Recall petitions submitted, pressure on Evans grows

November 21, 2019

Activists from Ward 2 submitted 5,588 petitions to the D.C. Board of Elections on Monday in an attempt to trigger a recall vote for Councilmember Jack Evans. Triggering a recall election requires 10 percent of registered voters in a ward to sign a petition, a total of 4,949 according to a press release from the Ward 2 Citizens Recall Campaign.

Evans, who represents Georgetown, has been asked to resign by other members of the council, and a survey conducted by the Washington Post found 64 percent of citizens think Evans should step down.

“I offered to suspend this campaign on multiple occasions, but Mr. Evans has refused to either resign or indicate that he would not seek reelection, so for the last 6 months we have spoken to thousands of voters who overwhelmingly support restoring integrity and these signatures are proof,” Recall Campaign Chairman Adam Eidinger said in the press release.

Evans, the longest ever serving member of the Council, has been under investigation since December 2018, and a recently released report highlighted 11 instances since 2014 where Evan allegedly used his position on the Council to benefit himself through his private consulting firm, NSE Consulting LLC, as well as clients of two law firms where he used to work.

The Recall Campaign’s statement also said they believe they might have actually collected signatures from more than 20 percent of “Ward 2 voters who actually live in the District,” finding people still on the voter rolls no longer living in homes they canvassed.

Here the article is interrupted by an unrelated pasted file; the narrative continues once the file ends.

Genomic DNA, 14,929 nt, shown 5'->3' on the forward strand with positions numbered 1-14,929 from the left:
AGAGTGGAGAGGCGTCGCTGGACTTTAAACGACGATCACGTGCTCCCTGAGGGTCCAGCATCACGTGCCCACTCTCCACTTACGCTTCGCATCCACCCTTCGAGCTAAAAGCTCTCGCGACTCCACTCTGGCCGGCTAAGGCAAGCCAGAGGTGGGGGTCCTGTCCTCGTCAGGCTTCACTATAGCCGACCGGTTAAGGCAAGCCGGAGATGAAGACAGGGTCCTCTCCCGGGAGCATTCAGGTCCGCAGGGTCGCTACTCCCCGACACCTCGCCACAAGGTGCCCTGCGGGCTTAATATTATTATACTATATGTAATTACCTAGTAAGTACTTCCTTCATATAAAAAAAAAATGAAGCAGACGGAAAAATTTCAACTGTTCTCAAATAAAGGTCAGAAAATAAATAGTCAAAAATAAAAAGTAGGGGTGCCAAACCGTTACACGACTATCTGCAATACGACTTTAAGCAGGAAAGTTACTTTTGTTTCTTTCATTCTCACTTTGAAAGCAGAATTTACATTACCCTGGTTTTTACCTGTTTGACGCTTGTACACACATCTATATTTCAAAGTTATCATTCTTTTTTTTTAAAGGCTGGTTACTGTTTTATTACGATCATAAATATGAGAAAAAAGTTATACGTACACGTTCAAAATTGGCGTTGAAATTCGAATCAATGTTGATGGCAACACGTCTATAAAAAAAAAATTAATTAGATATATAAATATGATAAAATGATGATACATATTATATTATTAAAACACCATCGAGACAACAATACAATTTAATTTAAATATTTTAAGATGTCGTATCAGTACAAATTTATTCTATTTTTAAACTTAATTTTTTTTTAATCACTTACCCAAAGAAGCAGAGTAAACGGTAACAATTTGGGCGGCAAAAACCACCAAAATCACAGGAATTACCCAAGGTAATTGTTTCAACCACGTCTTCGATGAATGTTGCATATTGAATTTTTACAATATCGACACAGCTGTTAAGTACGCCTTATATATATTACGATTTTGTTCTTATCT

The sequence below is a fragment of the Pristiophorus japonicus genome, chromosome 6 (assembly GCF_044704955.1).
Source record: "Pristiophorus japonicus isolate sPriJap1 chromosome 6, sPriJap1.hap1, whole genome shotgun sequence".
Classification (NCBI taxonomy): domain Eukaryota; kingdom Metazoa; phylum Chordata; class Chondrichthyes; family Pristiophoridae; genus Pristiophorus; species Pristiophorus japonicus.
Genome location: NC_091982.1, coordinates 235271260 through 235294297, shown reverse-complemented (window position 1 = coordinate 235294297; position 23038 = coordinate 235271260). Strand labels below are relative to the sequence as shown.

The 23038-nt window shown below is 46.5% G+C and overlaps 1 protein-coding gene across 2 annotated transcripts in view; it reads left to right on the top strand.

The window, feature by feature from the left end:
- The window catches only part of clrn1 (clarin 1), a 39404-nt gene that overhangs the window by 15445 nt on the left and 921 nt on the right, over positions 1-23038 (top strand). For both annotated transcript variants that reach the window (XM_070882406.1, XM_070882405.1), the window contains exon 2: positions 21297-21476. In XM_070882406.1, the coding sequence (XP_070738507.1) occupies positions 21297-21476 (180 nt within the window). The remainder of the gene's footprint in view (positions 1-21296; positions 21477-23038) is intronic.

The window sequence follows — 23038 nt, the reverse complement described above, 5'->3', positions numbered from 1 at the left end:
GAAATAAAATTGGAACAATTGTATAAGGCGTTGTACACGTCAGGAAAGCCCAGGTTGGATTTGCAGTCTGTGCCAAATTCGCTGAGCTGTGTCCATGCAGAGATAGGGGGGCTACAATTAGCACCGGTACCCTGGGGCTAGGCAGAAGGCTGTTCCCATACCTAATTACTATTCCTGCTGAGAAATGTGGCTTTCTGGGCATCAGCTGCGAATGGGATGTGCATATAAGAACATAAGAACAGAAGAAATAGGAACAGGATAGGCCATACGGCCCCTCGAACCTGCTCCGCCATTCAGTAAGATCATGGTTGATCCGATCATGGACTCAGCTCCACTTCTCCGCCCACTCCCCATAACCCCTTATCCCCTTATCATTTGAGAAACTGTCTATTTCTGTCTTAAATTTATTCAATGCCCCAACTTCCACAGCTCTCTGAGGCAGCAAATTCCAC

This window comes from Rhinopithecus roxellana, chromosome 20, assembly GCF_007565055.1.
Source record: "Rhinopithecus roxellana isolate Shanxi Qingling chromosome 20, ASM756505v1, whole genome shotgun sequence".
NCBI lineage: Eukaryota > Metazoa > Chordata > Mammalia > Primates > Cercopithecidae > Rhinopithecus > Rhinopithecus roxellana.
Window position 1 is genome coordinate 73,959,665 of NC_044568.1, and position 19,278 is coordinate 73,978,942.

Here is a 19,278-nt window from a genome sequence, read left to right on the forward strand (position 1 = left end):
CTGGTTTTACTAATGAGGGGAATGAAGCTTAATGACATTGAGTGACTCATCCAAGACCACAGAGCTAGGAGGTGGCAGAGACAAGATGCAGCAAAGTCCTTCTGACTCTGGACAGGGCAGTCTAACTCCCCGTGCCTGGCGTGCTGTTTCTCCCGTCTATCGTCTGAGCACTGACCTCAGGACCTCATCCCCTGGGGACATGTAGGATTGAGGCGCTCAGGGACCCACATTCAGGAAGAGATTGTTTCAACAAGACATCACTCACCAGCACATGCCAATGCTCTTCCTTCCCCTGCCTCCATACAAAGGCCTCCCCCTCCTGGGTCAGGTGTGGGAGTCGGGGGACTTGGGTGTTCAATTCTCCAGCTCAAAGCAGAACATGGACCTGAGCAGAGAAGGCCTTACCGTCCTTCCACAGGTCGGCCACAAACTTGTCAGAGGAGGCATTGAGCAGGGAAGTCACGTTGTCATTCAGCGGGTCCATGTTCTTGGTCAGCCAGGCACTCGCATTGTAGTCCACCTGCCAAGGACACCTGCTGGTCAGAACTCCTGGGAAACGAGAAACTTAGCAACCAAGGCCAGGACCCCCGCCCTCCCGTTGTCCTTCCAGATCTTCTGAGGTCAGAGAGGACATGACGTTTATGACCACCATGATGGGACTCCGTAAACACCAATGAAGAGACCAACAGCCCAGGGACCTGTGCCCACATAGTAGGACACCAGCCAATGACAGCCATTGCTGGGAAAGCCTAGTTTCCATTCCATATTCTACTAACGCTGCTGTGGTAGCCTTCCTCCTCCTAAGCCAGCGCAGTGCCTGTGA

The Board of Elections now has 30 days to certify all of the petitions, while Evans and his supporters will have the opportunity to review the petitions and make any challenges. If the Board certifies that there are enough petitions, they must schedule the recall vote to take place within 114 days. It only takes a majority of voters to have Evans recalled. If that happens, Evans would be the first member of the D.C. Council to be recalled since the creation of the council under the Home Rule Act of 1973.

Noah Telerski
Noah Telerski is a senior in the college studying government and economics and is the Editor-in-Chief of the Voice. He enjoys playing his guitar, talking about New Hampshire, and wearing Hawaiian shirts on Fridays.

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